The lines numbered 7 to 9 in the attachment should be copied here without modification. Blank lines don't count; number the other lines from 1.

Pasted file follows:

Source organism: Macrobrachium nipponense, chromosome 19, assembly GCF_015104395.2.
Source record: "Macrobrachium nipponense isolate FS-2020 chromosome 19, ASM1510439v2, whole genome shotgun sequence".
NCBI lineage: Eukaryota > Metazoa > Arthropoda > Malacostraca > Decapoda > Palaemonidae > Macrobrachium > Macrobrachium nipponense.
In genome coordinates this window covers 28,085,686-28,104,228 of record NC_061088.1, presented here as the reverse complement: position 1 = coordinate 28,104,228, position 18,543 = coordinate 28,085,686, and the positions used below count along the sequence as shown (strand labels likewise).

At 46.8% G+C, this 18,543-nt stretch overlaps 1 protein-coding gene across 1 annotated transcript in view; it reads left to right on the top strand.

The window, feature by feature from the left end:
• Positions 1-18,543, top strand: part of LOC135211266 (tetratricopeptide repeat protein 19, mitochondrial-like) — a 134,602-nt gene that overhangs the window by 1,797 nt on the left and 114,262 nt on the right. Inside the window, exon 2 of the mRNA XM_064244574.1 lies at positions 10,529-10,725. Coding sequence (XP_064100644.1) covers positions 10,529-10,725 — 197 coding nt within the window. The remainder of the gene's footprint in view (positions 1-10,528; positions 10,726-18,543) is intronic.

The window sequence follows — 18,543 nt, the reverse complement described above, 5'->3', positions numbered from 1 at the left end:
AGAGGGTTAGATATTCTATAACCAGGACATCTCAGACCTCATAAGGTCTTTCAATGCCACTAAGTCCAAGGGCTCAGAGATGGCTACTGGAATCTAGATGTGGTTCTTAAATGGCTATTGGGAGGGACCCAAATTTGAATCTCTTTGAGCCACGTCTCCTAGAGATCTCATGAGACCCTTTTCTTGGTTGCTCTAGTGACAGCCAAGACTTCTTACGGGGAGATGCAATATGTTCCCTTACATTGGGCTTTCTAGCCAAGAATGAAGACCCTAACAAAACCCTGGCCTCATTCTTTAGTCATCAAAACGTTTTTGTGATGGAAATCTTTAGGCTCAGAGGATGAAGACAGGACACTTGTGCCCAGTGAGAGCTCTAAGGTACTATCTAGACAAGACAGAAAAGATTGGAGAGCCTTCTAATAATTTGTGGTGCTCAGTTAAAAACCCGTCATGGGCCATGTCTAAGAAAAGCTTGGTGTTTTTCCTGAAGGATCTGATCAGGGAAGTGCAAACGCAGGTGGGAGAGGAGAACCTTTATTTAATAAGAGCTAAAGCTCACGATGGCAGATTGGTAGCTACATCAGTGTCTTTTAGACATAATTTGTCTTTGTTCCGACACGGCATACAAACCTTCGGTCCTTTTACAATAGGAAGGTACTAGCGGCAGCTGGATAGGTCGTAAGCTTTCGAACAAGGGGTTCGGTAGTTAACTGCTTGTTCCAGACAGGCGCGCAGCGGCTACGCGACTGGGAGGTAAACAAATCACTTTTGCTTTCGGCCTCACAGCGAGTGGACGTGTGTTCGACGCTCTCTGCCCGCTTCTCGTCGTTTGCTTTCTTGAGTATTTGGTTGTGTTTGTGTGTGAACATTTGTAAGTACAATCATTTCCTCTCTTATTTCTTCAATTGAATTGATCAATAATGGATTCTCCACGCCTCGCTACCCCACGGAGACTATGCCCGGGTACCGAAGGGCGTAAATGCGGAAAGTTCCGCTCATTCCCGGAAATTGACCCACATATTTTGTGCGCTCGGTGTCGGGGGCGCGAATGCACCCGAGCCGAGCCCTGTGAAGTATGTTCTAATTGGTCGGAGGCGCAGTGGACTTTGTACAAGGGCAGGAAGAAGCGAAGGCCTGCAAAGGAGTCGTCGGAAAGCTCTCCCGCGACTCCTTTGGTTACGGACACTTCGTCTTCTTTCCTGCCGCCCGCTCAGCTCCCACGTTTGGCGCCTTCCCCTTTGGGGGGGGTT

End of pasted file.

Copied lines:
• Positions 1-18,543, top strand: part of LOC135211266 (tetratricopeptide repeat protein 19, mitochondrial-like) — a 134,602-nt gene that overhangs the window by 1,797 nt on the left and 114,262 nt on the right. Inside the window, exon 2 of the mRNA XM_064244574.1 lies at positions 10,529-10,725. Coding sequence (XP_064100644.1) covers positions 10,529-10,725 — 197 coding nt within the window. The remainder of the gene's footprint in view (positions 1-10,528; positions 10,726-18,543) is intronic.

The window sequence follows — 18,543 nt, the reverse complement described above, 5'->3', positions numbered from 1 at the left end:
AGAGGGTTAGATATTCTATAACCAGGACATCTCAGACCTCATAAGGTCTTTCAATGCCACTAAGTCCAAGGGCTCAGAGATGGCTACTGGAATCTAGATGTGGTTCTTAAATGGCTATTGGGAGGGACCCAAATTTGAATCTCTTTGAGCCACGTCTCCTAGAGATCTCATGAGACCCTTTTCTTGGTTGCTCTAGTGACAGCCAAGACTTCTTACGGGGAGATGCAATATGTTCCCTTACATTGGGCTTTCTAGCCAAGAATGAAGACCCTAACAAAACCCTGGCCTCATTCTTTAGTCATCAAAACGTTTTTGTGATGGAAATCTTTAGGCTCAGAGGATGAAGACAGGACACTTGTGCCCAGTGAGAGCTCTAAGGTACTATCTAGACAAGACAGAAAAGATTGGAGAGCCTTCTAATAATTTGTGGTGCTCAGTTAAAAACCCGTCATGGGCCATGTCTAAGAAAAGCTTGGTGTTTTTCCTGAAGGATCTGATCAGGGAAGTGCAAACGCAGGTGGGAGAGGAGAACCTTTATTTAATAAGAGCTAAAGCTCACGATGGCAGATTGGTAGCTACATCAGTGTCTTTTAGACATAATTTGTCTTTGTTCCGACACGGCATACAAACCTTCGGTCCTTTTACAATAGGAAGGTACTAGCGGCAGCTGGATAGGTCGTAAGCTTTCGAACAAGGGGTTCGGTAGTTAACTGCTTGTTCCAGACAGGCGCGCAGCGGCTACGCGACTGGGAGGTAAACAAATCACTTTTGCTTTCGGCCTCACAGCGAGTGGACGTGTGTTCGACGCTCTCTGCCCGCTTCTCGTCGTTTGCTTTCTTGAGTATTTGGTTGTGTTTGTGTGTGAACATTTGTAAGTACAATCATTTCCTCTCTTATTTCTTCAATTGAATTGATCAATAATGGATTCTCCACGCCTCGCTACCCCACGGAGACTATGCCCGGGTACCGAAGGGCGTAAATGCGGAAAGTTCCGCTCATTCCCGGAAATTGACCCACATATTTTGTGCGCTCGGTGTCGGGGGCGCGAATGCACCCGAGCCGAGCCCTGTGAAGTATGTTCTAATTGGTCGGAGGCGCAGTGGACTTTGTACAAGGGCAGGAAGAAGCGAAGGCCTGCAAAGGAGTCGTCGGAAAGCTCTCCCGCGACTCCTTTGGTTACGGACACTTCGTCTTCTTTCCTGCCGCCCGCTCAGCTCCCACGTTTGGCGCCTTCCCCTTTGGGGGGGGTT